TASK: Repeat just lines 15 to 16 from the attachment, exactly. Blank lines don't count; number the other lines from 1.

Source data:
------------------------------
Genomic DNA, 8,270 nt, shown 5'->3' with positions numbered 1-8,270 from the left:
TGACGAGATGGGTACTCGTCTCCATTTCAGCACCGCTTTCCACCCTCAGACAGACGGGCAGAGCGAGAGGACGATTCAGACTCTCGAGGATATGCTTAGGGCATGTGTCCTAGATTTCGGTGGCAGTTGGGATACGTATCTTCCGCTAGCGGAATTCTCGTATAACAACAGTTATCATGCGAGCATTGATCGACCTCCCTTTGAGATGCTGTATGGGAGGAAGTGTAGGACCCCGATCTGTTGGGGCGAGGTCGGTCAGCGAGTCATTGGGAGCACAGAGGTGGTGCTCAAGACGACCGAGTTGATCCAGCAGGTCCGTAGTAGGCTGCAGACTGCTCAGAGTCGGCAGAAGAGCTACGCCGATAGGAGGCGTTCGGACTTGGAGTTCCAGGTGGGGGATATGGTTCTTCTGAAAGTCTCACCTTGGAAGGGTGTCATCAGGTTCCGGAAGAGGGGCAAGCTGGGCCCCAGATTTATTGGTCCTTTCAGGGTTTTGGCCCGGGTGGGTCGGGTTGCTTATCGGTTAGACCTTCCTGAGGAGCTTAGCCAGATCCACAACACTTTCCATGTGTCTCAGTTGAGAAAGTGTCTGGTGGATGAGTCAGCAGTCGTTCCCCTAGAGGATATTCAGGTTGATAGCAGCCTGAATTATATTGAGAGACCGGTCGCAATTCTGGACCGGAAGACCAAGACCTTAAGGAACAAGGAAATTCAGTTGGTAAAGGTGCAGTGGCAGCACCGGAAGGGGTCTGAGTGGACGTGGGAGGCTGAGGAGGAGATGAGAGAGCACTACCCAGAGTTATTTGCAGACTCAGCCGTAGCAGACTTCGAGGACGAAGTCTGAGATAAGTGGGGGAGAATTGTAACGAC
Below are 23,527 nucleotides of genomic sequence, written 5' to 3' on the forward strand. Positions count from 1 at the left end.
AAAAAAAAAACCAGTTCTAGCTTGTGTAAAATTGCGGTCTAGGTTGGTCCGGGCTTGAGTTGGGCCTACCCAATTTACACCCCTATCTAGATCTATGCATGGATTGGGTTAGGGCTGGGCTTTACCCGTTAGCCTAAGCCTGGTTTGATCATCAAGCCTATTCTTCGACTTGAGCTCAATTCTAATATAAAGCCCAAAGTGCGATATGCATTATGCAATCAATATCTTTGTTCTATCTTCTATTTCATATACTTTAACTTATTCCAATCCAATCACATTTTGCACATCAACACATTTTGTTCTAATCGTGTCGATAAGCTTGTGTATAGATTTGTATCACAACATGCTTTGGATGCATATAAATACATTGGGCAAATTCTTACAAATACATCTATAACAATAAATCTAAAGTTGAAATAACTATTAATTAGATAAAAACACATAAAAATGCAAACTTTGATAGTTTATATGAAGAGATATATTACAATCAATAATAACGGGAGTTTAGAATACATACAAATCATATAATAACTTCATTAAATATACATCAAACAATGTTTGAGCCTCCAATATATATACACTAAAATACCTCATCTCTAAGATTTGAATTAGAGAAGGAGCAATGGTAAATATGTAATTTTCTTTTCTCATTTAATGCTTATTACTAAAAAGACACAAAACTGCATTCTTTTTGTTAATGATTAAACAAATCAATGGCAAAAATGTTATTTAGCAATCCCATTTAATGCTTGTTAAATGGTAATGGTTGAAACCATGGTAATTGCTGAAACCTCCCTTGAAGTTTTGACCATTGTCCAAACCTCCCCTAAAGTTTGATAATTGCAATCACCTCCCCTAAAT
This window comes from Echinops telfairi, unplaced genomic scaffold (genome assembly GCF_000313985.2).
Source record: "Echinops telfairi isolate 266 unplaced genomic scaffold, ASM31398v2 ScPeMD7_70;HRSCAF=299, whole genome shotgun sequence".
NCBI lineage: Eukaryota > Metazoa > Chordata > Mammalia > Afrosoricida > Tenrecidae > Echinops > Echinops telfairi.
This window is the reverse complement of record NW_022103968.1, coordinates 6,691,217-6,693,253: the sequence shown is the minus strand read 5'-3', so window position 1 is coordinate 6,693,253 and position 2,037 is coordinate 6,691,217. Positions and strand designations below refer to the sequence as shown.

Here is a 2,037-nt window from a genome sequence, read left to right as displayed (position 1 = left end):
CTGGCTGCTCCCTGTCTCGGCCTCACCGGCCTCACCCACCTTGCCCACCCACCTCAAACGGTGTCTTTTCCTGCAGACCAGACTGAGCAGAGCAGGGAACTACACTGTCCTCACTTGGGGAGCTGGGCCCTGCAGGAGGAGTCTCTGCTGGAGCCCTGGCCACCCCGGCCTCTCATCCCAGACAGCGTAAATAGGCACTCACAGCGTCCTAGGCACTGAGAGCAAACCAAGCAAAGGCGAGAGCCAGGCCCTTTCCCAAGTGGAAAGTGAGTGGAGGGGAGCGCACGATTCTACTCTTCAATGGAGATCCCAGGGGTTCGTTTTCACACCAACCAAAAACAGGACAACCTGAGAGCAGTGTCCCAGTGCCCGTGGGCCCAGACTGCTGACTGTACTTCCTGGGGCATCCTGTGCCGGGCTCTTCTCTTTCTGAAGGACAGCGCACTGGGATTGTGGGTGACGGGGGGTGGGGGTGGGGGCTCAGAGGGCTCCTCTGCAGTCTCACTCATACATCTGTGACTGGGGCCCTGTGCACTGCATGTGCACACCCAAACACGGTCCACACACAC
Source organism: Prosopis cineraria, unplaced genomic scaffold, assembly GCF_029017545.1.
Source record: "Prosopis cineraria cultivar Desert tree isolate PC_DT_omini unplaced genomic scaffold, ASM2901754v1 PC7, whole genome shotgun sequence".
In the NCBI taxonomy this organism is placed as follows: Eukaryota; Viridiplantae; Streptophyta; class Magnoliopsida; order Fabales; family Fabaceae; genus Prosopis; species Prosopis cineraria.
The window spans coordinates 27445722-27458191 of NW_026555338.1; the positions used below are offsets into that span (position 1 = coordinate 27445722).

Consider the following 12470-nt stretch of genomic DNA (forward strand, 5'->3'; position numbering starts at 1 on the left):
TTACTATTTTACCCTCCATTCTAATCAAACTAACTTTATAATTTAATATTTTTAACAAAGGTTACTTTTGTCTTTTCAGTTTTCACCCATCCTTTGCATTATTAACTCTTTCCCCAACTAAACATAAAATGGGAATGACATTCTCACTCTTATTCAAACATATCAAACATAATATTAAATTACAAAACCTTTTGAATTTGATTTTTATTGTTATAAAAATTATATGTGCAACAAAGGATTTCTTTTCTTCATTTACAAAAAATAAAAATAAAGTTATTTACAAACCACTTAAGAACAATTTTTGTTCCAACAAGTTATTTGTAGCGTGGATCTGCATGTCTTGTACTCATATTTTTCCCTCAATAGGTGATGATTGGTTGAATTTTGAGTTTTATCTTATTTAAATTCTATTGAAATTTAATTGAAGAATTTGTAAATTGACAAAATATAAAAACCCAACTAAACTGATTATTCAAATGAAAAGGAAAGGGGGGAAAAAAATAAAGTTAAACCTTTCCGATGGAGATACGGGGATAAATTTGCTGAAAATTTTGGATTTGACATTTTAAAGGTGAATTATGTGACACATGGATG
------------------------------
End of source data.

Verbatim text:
Consider the following 12470-nt stretch of genomic DNA (forward strand, 5'->3'; position numbering starts at 1 on the left):
TTACTATTTTACCCTCCATTCTAATCAAACTAACTTTATAATTTAATATTTTTAACAAAGGTTACTTTTGTCTTTTCAGTTTTCACCCATCCTTTGCATTATTAACTCTTTCCCCAACTAAACATAAAATGGGAATGACATTCTCACTCTTATTCAAACATATCAAACATAATATTAAATTACAAAACCTTTTGAATTTGATTTTTATTGTTATAAAAATTATATGTGCAACAAAGGATTTCTTTTCTTCATTTACAAAAAATAAAAATAAAGTTATTTACAAACCACTTAAGAACAATTTTTGTTCCAACAAGTTATTTGTAGCGTGGATCTGCATGTCTTGTACTCATATTTTTCCCTCAATAGGTGATGATTGGTTGAATTTTGAGTTTTATCTTATTTAAATTCTATTGAAATTTAATTGAAGAATTTGTAAATTGACAAAATATAAAAACCCAACTAAACTGATTATTCAAATGAAAAGGAAAGGGGGGAAAAAAATAAAGTTAAACCTTTCCGATGGAGATACGGGGATAAATTTGCTGAAAATTTTGGATTTGACATTTTAAAGGTGAATTATGTGACACATGGATG